The Exquisite and Sublime Found in Film Photography
After the first digital camera came 20 years after the first attempt at digital video, more and more kinds of digital cameras were invented then, which also causes the death of films to start ever since digital became a practical and affordable proposition. These days digital photography has the majority of the photographic share, leaving film photographers as some sort of strange or exotic beasts in the world of photography. However, the trend of film photography still exists in the 21st century and many still believes that there is still hope for film photography as many youths which are interested in Lomography or toy cameras, are increasing. Thus, the ‘digital versus film photography’ topic had people debating since 20th century. So, do aesthetics exist in film photography? Why people are still using film photography when digital photography is much more convenient? What is so special about it? Why people are so obsessed about it? Many said that film photography is a beauty, but do they know beauty comes in different kinds of form? Beauty is a part of aesthetics, but in this article I will only focus mainly on these two points- ‘exquisite’ and ‘sublime’. I will explain both of them and how can both of them to be found in film photography. Plus, I will aim more on film cameras and films. And maybe people in the end will start to enjoy it differently- in the aesthetic way.
The Aesthetics in Film Photography
The Exquisite and Sublime Found In Film Photography
Introduction to Film Photography
“Photography” is derived from the Greek words- φῶς (photos) “light” and γραφή (graphé) “representation by means of lines” or “drawing”, together meaning “drawing with light”. It was reported that Sir John Herschel in a lecture before the Royal Society of London, on March 14, 1839 who made the word “photography” known to the whole world. Photographic imaging began with the invention of the Camera Obscura, a large box where light could produce images. Photography itself began with professional photographers inserting silver coated glass plates into large box-like cameras. They found that a chemical reaction with the silver coated plates could then produce an opposite image when treated with other chemicals; over specialized paper using different chemicals they could then produce the actual photographs.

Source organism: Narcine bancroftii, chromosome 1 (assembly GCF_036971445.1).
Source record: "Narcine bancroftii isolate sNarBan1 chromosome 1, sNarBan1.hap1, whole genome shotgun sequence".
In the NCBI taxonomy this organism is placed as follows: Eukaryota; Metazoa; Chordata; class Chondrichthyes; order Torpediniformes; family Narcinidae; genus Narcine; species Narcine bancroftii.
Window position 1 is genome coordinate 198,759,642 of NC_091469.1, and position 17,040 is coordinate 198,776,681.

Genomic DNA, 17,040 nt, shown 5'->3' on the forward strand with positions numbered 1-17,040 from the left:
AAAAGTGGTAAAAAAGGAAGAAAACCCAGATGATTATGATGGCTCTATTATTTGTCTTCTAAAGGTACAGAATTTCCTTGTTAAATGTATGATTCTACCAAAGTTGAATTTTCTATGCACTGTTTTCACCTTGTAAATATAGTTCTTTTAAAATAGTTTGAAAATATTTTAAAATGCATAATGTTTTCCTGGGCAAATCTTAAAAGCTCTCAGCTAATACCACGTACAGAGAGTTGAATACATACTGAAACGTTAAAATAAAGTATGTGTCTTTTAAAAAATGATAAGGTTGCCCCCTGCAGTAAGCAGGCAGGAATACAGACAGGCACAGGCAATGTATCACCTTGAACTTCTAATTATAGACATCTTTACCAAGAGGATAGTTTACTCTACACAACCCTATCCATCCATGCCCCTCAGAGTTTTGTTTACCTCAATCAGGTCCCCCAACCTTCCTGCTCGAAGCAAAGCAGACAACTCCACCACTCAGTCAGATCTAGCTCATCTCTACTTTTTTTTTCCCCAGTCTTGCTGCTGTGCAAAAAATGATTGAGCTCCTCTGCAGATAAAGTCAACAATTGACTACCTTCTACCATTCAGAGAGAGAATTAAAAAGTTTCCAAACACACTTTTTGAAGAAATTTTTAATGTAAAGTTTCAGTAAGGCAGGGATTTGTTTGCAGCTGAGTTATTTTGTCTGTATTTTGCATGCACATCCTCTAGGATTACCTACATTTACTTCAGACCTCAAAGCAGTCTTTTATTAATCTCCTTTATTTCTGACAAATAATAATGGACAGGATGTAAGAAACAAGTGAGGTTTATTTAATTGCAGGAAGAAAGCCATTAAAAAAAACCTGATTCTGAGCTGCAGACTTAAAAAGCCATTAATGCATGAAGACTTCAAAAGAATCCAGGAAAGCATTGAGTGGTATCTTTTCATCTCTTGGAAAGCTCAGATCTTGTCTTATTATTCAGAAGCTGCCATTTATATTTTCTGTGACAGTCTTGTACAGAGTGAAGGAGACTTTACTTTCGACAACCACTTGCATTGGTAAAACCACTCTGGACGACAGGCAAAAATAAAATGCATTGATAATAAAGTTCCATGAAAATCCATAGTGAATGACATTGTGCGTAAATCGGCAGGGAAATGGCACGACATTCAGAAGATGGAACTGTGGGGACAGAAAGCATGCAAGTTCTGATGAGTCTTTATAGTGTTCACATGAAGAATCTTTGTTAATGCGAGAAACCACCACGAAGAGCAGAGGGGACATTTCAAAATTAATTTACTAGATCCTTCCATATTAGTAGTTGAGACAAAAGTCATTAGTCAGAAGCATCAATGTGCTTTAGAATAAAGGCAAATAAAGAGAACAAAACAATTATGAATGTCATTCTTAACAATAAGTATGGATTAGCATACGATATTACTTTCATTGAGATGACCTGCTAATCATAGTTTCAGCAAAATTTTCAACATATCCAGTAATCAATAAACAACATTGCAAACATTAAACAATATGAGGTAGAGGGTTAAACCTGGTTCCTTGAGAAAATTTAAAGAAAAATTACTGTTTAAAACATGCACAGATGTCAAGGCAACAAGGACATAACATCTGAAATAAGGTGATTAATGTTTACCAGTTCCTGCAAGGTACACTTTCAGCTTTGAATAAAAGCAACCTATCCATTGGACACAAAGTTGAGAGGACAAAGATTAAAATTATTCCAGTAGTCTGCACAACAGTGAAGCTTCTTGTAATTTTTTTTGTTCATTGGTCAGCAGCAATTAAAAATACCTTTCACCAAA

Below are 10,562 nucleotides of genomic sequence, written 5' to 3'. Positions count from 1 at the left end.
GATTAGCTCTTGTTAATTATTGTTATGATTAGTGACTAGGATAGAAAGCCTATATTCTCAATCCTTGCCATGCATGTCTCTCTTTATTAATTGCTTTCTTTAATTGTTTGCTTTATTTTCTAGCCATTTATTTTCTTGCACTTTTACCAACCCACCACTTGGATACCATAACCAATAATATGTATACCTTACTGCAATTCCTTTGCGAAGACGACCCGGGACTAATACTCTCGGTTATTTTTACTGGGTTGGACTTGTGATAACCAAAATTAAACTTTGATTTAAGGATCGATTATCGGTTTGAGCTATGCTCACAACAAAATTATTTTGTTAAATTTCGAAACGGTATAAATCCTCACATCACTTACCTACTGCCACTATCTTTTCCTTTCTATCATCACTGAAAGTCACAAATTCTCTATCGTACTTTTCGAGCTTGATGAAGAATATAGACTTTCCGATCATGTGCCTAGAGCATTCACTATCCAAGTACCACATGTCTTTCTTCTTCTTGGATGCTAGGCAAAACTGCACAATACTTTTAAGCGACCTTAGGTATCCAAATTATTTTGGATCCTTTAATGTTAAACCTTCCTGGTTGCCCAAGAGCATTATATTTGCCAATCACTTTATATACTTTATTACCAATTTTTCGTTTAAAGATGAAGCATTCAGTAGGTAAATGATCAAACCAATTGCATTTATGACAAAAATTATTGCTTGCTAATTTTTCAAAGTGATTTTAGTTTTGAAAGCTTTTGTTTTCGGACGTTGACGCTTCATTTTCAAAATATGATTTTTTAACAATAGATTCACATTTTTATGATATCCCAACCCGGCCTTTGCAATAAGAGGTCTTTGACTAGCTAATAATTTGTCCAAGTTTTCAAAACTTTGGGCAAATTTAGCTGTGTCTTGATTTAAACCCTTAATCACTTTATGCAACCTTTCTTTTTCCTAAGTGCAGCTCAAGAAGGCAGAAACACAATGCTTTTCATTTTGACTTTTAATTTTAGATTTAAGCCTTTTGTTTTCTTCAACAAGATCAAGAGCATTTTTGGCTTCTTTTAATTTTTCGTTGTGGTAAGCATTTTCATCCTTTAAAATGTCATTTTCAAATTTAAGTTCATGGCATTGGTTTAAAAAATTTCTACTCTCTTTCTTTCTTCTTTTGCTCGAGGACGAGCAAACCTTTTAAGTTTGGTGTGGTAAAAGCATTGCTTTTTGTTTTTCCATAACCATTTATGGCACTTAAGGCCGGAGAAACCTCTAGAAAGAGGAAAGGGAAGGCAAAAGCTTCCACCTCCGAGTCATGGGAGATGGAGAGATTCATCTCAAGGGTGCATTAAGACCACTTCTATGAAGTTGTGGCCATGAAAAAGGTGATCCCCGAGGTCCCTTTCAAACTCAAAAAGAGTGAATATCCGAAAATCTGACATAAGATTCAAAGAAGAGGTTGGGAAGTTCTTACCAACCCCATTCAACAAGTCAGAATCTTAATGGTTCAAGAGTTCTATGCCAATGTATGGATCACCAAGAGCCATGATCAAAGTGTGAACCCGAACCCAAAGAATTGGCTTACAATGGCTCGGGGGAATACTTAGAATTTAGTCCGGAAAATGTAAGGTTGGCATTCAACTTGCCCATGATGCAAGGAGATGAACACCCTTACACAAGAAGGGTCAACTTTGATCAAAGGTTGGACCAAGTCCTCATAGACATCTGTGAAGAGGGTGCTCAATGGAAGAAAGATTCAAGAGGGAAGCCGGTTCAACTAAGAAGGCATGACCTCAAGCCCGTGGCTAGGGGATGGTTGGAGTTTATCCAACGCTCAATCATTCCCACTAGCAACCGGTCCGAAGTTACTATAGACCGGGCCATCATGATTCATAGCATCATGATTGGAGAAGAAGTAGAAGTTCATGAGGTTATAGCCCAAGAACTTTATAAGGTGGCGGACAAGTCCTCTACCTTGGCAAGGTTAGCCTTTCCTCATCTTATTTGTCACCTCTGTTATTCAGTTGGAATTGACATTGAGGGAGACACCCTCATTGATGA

*Figure 1: Portable Camera Obscura, late 18 C. (popular accessory to sketching) Many of these images, such as the famous photographs of Abraham Lincoln by Matthew Brady, were examples of this rigorous process. From this point it became the goal of many photographers to simplify this process. The next significant stage in photography was the invention of celluloid or film. Many of the early processes still crude by today’s standards employed the loading of large cameras with large quantities of film, allowing the photographer to remain in the field to produce more images per session. The development process was also simplified. They began to develop machines that would allow speedier development and processing of photographs to the paper. Along with these innovations, the huge bulky cameras eventually became smaller and easier to operate. Photography came out of the hands of professionals only and into the mainstream with the innovation of cameras such as the Brownie Bulls-Eye camera, which had features such as an attached flash. At this point cameras still needed to be loaded and unloaded in the dark so as to not expose the film. During World War II lenses evolved and cameras became more like what we know today. The development of the single lens reflex allowed photographers more opportunity to focus, choosing images that were at a greater range of distances. However, this made photography more confusing to the amateur and again photography threatened to become once again an art instead of a hobby. The answer to this by the...